On July 23, 6 author will gather at Indy Reads Books as part of the first Downtown Writers Jam hosted by The Geeky Press. We’re currently curating those authors, and taking recommendations from friends, colleagues, and other people involved in the Indiana writing scene. Don’t wait to be nominated, though. You can submit your own work for consideration.

Meanwhile, we wanted to introduce you to our third brave soul: Garret Mathews.


garret.jpg (2)Garret retired from writing the metro column for the Evansville, Ind., Courier & Press. You can read his columns online for free. Not long ago, he put together a two-CD set of Appalachian oral histories taken from stories he wrote in the region during the ‘70s.

In his most recent project, he put together a book featuring the work of 27 columnists entitled Columnists: While We’re Still Around.

You can find him at his website.


At The Downtown Writers Jam 

What’s the name of the piece from which your DWJ story comes? A two-act play called Jubilee in the Rear View Mirror.

What was the question or idea that sparked that original piece? I grew up in segregated Virginia and did not have classes with black students until 1965, my junior year. Some shameful things happened during those two years, and I was too shy (and scared of losing my precious social standing) to stand up and do the right thing.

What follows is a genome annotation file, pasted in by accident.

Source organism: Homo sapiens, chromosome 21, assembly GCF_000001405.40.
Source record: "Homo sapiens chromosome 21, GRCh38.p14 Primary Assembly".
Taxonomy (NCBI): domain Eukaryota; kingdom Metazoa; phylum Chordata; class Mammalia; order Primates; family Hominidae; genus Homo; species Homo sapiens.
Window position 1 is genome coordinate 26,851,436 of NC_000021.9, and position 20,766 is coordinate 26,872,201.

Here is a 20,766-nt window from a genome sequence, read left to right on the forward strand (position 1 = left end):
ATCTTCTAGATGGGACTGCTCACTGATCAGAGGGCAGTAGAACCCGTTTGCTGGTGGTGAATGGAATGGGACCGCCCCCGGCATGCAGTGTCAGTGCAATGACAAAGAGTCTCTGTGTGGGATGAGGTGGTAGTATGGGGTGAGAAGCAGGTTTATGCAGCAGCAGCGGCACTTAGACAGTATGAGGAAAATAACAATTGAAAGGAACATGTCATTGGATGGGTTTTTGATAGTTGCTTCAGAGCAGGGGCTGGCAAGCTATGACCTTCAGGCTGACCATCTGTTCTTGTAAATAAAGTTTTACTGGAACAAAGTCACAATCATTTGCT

I carry that guilt with me today. Several years ago, I got the idea to interview civil rights volunteers who risked their lives by going South in the ’60s to register black voters and to end deep-seated segregation. My idea was to put their stories in a book, but I could never interest a publisher. I ended up using some of what they told me as background for Jubilee.

What should the audience expect from your storytelling at the Downtown Writers Jam? I hope they learn more about the civil rights movement. It’s been 50 years since Freedom Summer (1964) that’s the focal point of my play. Many people don’t realize that the plight of blacks in the South improved only slightly from 1865 until 1965.

As part of the educational pre-show for the play, we interviewed black folks in Evansville and Greenwood, Miss., who share oral histories on what it was like to live under segregation.  I would love to have the play staged in the Indianapolis area.


Get to Reading

Best book or long-form writing we should read, but probably haven’t? And why? If White Kids Die: Memories of a Civil Rights Movement Volunteer by Dick Reavis. It tells the sad truth that the civil rights movement would not have succeeded when it did had not two white youngsters been killed in rural Mississippi in 1964. This put a white face on a long-standing social injustice and within a year, the Civil Rights Act was passed.